You are probably thinking why is this even a debate worth discussing, film is dead and digital is better anyway, how could a film photograph possibly be anywhere near as good for using with DStretch compared to a high resolution digital photograph...well so did I so I decided to make an experiment and see. I know I have some old film photographs of rock art somewhere, wouldn't it be cool to scan those in and run DStretch on them?
To make this experiment even more of a challenge, I used a vintage 1937 Zeiss Nettar 6x9 folding camera. I used modern Kodak Potra 160 color film. For the digital camera I used a new Canon S100 digital camera on "P" mode. I had the film developed by a local lab and they scanned it to disk for me in the lowest resolution they have which is 3034x2048(6.2MP). The digital file was 3000x4000(12.0MP) I did not do any post processing on either file other than run DStretch on them. I used the default preset of YRD on both.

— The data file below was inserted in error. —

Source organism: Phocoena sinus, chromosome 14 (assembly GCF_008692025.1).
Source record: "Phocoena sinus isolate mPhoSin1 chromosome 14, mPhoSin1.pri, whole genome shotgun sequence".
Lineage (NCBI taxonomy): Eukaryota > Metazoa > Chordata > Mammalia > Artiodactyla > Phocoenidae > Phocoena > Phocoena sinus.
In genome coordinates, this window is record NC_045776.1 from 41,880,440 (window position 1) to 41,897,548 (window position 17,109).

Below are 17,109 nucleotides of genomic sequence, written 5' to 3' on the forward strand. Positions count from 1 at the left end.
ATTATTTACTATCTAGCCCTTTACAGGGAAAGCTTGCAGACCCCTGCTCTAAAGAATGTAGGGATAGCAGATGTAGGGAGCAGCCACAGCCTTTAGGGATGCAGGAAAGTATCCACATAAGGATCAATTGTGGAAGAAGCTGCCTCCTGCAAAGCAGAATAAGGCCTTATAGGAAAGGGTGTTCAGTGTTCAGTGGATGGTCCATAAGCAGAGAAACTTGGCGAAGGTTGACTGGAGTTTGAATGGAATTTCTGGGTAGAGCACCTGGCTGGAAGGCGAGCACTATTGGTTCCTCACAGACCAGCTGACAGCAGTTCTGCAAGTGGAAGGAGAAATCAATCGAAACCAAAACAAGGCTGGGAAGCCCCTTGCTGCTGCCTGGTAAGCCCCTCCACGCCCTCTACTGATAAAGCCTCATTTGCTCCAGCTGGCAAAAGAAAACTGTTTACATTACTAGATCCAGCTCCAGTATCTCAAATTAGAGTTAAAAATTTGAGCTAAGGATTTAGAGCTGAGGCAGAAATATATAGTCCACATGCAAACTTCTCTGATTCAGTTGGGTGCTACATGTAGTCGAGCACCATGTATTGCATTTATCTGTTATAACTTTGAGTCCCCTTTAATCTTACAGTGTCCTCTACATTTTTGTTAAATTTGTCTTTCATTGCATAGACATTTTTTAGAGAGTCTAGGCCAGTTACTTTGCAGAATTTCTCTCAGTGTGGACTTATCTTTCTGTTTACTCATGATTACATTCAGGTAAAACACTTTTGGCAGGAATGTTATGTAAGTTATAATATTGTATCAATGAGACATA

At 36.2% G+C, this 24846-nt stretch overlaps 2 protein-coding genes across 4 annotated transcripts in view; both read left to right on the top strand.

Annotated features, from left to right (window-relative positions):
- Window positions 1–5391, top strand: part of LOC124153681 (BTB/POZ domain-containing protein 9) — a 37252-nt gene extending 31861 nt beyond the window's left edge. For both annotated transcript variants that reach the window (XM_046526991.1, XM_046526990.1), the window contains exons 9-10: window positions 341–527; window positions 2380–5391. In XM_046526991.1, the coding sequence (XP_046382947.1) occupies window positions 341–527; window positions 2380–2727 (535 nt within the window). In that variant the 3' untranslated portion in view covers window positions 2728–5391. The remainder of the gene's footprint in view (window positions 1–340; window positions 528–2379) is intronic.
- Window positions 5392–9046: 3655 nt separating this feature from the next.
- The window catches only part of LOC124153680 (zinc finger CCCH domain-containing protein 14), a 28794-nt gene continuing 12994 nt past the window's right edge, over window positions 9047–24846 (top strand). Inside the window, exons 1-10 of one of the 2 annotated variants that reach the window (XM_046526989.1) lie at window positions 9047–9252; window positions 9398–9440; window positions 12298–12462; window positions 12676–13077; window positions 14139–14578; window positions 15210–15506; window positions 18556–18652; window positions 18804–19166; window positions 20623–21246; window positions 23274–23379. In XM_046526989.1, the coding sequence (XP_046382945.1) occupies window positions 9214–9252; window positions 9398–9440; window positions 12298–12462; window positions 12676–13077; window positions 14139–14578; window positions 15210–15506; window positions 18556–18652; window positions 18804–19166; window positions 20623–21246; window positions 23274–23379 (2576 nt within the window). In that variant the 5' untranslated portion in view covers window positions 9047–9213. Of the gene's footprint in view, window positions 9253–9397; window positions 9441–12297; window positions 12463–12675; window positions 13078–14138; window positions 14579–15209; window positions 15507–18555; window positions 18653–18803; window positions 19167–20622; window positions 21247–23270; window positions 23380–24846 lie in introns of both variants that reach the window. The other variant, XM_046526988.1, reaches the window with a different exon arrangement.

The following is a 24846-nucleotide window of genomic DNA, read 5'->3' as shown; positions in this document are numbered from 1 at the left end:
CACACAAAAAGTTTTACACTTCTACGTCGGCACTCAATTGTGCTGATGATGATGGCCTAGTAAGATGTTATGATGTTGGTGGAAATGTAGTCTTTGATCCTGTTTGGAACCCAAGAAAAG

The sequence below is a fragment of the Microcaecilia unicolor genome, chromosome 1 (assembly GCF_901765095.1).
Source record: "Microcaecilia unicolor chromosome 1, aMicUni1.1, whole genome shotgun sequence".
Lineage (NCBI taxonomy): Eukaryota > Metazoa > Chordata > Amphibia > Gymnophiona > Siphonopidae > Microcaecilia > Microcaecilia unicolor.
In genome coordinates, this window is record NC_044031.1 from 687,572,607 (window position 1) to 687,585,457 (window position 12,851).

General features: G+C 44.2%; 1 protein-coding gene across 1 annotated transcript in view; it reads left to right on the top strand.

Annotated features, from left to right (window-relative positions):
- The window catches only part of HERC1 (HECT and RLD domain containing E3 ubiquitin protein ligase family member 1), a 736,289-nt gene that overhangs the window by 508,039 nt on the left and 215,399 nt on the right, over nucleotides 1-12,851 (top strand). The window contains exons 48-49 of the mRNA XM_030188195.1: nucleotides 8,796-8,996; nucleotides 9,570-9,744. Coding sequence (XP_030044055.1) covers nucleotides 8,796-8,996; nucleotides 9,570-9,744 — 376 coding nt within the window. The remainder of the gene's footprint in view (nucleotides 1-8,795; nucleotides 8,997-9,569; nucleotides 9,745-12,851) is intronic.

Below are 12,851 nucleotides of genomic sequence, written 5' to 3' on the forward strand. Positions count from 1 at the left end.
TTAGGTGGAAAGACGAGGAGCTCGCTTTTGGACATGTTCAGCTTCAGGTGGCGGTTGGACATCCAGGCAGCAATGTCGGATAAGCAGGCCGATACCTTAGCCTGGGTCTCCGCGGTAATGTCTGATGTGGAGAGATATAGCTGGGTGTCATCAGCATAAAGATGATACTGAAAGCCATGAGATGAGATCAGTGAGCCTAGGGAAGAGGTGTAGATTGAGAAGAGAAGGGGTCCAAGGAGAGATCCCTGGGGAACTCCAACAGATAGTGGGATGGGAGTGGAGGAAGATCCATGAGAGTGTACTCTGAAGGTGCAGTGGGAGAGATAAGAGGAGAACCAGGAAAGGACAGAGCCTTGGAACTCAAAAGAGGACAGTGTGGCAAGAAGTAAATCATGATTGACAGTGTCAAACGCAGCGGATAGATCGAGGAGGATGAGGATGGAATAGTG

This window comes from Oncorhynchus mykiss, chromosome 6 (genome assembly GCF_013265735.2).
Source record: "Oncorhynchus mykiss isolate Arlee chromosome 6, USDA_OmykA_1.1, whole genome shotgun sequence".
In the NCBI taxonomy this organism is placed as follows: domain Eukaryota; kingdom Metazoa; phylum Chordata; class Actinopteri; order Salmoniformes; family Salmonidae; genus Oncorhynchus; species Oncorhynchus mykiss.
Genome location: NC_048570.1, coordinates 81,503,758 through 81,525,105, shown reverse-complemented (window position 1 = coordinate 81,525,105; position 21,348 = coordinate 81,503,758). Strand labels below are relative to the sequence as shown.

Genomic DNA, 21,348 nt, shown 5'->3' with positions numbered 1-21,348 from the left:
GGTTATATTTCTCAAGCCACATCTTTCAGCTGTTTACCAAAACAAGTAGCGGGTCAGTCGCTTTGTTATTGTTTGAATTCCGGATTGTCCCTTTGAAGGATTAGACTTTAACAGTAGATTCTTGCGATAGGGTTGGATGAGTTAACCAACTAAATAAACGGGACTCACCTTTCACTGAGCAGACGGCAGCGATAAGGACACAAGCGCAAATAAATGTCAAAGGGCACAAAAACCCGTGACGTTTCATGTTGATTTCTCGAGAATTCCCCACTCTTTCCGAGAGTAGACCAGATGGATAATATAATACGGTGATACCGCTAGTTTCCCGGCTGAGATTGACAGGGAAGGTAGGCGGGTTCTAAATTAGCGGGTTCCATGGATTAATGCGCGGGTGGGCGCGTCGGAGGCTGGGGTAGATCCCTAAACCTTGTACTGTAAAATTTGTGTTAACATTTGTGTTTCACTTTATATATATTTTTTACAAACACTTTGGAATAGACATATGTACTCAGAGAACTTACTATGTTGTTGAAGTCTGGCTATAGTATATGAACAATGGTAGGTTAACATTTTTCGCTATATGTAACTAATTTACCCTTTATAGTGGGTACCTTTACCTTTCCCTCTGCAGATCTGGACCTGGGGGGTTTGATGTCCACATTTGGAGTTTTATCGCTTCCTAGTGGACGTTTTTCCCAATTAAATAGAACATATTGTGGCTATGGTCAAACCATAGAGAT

Here are the original photos
Here are the DStretched versions
What do you think? Better than you thought I would bet, I have to say I like the film version better. So does this mean I am shooting film from now on for all my rock art? Ummm, no...not at all, that would cost a fortune!! Digital still makes much more sense for rock art and you can take hundreds of photos and it costs nothing. This does make an interesting case for finding some of my old negatives and trying to scan them in to run DStretch on them. Let me know if you have any similar results.
As a bonus, here is photo I accidentally double exposed, those old cameras don't have built in double exposure prevention mechanisms so you gotta remember to wind the film before taking the next shot...ooops!
Star Trails double exposed with rock art